Tuesday

26th May 2020

You can't escape that 'The Future is Europe'

  • The view from Rue de la Loi: A large reminder to europhiles and eurosceptics in the EU quarter. (Photo: European Commission)

Many Belgian locals, tourists, and even EU officials see the European Union district in Brussels as an ugly growth among the city’s townhouses.

A five-lane road that separates the European Commission and EU Council HQs, the Rue de la Loi, is part of the dreary landscape.

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De la Loi is lit up in fancy colours at night as it exits a tunnel at the Schuman roundabout.

That never did much to dispel the gloom, as cars rolled past dull billboards on the Commission’s Berlaymont building.

But the scene changed before the summer break, when giant letters that said “The Future is Europe” suddenly appeared in a mural facing the traffic.

The graffiti painting, by Belgian artist NovaDead, look like they are part of white scaffolding on a 30-metre high wall. They are written on a blue and yellow background with birds flying across.

NovaDead told this website that he wanted to send a positive message because he “loved” the EU quarter despite its critics.

“You can meet people from all kinds of places there, who respect each other’s origins. This cosmopolitan neighbourhood is a hymn to diversity,” he said.

The man who wrote the slogan “The Future is Europe”, Belgian businessman Stephan Sonneville, also told EUobserver: “This is what I really think … We don’t see the good side of Europe often enough”.

Sonneville’s real estate firm, Atenor, owns the building that NovaDead painted.

He said the mural could stay up as long as Atenor carried out renovations, which are likely to take a few months.

He said the EU was important for his children’s futures, as well as for his firm’s and native city’s economic welfare.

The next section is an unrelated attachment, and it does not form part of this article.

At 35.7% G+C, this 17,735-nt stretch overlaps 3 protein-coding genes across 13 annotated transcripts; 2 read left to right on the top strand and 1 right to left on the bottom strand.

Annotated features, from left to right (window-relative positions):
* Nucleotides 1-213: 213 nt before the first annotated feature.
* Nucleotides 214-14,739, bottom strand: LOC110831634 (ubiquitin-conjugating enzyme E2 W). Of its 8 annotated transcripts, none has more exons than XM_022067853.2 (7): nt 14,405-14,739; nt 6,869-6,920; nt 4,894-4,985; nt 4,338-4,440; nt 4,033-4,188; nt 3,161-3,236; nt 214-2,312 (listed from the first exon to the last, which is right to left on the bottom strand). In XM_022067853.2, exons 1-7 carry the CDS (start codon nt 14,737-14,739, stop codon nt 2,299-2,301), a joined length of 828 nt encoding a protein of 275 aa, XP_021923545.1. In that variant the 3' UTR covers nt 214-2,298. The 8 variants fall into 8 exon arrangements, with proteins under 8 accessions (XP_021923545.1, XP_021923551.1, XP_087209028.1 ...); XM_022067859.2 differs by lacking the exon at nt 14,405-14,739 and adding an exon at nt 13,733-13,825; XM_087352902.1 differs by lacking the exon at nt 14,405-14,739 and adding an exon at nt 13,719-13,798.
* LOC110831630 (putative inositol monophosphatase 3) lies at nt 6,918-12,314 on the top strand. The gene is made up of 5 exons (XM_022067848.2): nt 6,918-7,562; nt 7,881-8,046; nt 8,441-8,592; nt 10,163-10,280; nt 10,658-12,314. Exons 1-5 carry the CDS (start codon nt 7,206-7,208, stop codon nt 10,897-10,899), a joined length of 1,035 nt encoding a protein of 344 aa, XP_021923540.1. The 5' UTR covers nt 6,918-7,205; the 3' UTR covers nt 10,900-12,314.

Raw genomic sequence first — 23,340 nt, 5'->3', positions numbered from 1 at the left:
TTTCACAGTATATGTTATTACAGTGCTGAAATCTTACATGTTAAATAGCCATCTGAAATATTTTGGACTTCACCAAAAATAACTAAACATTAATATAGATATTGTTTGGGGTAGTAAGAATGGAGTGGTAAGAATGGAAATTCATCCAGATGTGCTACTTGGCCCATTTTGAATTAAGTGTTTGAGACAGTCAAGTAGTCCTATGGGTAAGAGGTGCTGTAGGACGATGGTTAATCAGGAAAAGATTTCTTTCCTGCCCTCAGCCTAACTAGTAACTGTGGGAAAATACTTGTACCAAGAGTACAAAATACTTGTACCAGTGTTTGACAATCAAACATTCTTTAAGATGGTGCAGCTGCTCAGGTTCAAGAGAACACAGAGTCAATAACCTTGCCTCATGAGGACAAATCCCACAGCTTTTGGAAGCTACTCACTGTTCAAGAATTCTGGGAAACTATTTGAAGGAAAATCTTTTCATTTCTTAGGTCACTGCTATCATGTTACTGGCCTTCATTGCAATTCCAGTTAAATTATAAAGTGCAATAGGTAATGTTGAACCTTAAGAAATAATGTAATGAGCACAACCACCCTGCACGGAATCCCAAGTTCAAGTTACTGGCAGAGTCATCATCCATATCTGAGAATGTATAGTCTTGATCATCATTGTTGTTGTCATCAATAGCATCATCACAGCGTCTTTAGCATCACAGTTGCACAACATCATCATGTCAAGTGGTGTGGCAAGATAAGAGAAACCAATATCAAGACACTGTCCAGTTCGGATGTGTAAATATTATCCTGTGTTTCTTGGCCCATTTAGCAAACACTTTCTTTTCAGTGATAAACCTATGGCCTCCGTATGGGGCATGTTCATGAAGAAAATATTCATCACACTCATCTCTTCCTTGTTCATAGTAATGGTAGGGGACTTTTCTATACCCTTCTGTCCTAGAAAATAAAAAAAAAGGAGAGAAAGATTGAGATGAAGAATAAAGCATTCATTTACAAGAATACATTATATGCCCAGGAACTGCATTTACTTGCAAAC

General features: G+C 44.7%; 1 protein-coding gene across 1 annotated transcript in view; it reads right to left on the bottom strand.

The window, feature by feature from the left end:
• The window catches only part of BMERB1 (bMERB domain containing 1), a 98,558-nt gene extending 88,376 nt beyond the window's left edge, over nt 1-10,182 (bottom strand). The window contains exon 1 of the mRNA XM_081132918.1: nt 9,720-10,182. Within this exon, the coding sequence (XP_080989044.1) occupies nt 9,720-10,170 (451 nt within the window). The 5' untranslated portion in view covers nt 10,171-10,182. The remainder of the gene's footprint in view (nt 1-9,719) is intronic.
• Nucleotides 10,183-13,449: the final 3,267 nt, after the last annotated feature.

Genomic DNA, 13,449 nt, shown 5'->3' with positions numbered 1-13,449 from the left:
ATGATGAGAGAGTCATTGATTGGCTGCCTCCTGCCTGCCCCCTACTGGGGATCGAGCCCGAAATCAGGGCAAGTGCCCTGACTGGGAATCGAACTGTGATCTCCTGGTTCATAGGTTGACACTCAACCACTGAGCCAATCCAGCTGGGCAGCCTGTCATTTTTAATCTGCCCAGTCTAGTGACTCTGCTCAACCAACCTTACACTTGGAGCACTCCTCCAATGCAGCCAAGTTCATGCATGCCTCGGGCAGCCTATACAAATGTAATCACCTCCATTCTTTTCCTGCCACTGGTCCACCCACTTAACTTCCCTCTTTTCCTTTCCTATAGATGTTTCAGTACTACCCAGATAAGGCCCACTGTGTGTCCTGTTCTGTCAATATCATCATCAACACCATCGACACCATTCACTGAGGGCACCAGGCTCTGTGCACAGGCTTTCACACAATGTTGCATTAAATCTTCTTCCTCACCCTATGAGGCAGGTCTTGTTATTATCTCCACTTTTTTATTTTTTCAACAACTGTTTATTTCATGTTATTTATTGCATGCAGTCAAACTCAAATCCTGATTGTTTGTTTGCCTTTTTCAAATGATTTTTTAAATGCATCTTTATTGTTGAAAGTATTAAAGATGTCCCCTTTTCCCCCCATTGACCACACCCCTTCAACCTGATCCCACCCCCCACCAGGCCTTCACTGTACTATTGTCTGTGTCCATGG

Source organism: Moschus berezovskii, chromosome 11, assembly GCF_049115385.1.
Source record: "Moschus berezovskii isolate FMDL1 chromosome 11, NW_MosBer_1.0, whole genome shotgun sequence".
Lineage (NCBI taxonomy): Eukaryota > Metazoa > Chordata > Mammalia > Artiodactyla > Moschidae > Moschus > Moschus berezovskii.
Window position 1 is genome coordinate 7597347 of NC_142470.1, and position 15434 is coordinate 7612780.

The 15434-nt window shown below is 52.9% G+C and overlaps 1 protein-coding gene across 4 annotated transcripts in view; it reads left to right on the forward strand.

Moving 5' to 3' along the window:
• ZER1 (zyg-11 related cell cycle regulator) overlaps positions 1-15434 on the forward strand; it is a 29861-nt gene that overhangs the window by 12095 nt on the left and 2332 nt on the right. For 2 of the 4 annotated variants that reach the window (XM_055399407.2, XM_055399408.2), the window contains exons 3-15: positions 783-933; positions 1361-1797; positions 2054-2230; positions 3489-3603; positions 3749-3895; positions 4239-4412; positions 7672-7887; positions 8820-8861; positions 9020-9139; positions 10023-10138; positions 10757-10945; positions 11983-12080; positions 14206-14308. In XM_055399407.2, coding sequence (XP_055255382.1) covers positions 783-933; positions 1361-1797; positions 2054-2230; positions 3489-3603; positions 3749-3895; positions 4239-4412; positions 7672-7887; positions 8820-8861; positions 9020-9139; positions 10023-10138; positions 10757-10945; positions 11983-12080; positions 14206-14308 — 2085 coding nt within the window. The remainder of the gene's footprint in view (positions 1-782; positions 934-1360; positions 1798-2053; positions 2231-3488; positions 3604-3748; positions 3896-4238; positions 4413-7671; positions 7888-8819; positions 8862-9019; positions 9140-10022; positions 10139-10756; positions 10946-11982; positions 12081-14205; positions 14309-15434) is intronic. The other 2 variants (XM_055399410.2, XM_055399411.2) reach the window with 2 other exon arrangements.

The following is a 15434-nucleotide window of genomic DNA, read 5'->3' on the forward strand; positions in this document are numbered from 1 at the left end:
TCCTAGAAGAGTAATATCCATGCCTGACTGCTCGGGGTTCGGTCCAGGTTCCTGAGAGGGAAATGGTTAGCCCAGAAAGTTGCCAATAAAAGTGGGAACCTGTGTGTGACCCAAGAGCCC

The initiative - a mix of private, civil society, and artistic input - comes at a difficult time for the EU due to Brexit and due to divisions on future integration.

Eurosceptics who drive by might be tempted to call it propaganda, but no EU money was used in the project.

Nicolas Morreel of Urbana, a Belgian NGO that took part in the initiative, said that Sonneville’s slogan was “powerful”.

“It forces people to take a position - you either agree or disagree with it”, he said.

"Maybe it [the future] is not Europe in the way it is constructed today, but certainly we have to continue to work together," Morreel said.

Artist speaks

NovaDead worked on the acrylic and aerosol painting for a month, using an elevator to move around the 580 square metre wall.

The yellow and blue colours were inspired by the EU flag, while the birds, two blue tits, represented freedom.

The artist, who is also known for comic book murals and for typographic art, said he shared Sonneville’s point of view.

"Our future is based on freedom, particularly freedom of expression and freedom of movement, peace and security. For more than 60 years, Europe has offered us that,” NovaDead said.

He added that details of the picture were informed by the EU district’s physical appearance.

"When you look at Rue de la Loi from the Schuman roundabout, you have vertical, horizontal, oblique lines. The typography has been modelled on this to integrate the mural into the urban landscape. Each letter is composed of tile pieces, put into perspective. The assembly of these tiles is an allegory of the European puzzle, its countries, regions, peoples,” he said.

Graffiti energy

Graffiti is the right medium for the “Europe” mural because of its symbolism.

The artform inscribes the identities of individuals into the political and physical landscape, by placing people’s signatures on walls, trains, and subways, he said.

By contrast to the EU billboards, the Congo-born artist's mural has the energy of an urban subculture.

He said graffiti artists are a “secret tribe” with their own codes, etiquette, and calligraphy. And now they seem to be bringing life to the EU capital.

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